On the Women’s side, Heather Watson got in by right. She picked up two handy wins over #4 Evgeniya Rodina (who beat Madison Keys at Wimbledon last year, I wonder if she knew etc…) and Madison Brengle before losing in the QFs to Rybarikova. Katy Dunne parlayed a wild card into the same round, beating qualifier Ankita Raina and Tereza Smitkova before losing in three to Riske (just one of two sets Riske lost all week). No other Brits made R2, wild cards Naiktha Bains (on her home debut after switching from Australia earlier this year) losing to Grace Minnen, Maia Lumsden falling to Brengle and Jodie Anne Burrage losing an agonisingly tight one to Vera Lapko. That was 5-7 7-6(8) 6-7(6), which must have taken hours. Bains and Lumsden’s losses were straight sets.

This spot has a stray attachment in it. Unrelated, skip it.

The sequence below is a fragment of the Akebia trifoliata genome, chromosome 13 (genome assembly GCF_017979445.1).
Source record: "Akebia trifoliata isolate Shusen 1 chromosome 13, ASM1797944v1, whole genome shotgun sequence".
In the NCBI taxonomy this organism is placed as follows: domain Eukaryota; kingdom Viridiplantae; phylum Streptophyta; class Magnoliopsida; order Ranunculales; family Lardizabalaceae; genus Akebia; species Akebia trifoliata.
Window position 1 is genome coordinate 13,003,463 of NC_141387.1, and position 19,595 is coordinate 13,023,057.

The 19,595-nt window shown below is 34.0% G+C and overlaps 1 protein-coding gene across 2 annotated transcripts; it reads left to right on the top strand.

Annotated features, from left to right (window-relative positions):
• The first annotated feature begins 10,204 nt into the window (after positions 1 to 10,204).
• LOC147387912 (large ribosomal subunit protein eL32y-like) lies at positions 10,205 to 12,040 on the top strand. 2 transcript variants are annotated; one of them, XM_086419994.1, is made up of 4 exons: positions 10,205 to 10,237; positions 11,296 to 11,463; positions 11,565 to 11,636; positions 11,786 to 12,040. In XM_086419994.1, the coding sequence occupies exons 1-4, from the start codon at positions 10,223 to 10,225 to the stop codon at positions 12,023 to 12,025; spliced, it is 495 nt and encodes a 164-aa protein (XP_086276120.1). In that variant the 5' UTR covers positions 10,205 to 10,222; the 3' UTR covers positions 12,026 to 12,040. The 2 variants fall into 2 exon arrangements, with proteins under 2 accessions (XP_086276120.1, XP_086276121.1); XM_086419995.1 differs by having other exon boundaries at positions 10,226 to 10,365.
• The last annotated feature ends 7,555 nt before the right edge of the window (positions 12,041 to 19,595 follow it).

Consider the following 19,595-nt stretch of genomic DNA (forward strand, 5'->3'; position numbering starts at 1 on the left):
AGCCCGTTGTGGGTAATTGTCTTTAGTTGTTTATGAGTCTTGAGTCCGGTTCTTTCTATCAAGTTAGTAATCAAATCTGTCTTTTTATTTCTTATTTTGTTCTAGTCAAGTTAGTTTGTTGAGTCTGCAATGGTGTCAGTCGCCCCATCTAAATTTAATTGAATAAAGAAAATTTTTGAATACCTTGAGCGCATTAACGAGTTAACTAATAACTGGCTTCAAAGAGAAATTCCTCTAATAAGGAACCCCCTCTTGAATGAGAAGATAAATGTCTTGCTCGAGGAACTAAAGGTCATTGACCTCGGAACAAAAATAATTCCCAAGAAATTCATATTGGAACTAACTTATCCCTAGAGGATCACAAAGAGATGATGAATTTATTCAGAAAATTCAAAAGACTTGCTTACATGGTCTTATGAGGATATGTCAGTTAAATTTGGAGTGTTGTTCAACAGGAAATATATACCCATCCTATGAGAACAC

On the Doubles court, Watson/Wickmayer made the Women’s final before losing to Brady/Dolehide. They beat Bains/Broady in the QFs along the way. Dunne/Webley-Smith also made the QFs but didn’t take to the court, whilst Grey/Silva lost to the eventual champions in R1.
                                                    The best runs in the Men’s pairs were Evans/Glasspool and Bambridge w/ Daniell, who both made the SFs before going out. Evans/Glasspool beat the #2 seeds in R1 and got past a notable pairing in the QFs, Kokkinakis/Kyrgios as Kyrgios made a quiet return to action (he only played the singles) following the Italian Open farrago. One other pair played, Broady/Clayton justifying a wild card by winning their first match before being beaten in the QFs by top seeds and eventual champions M.Granollers/McLachlan.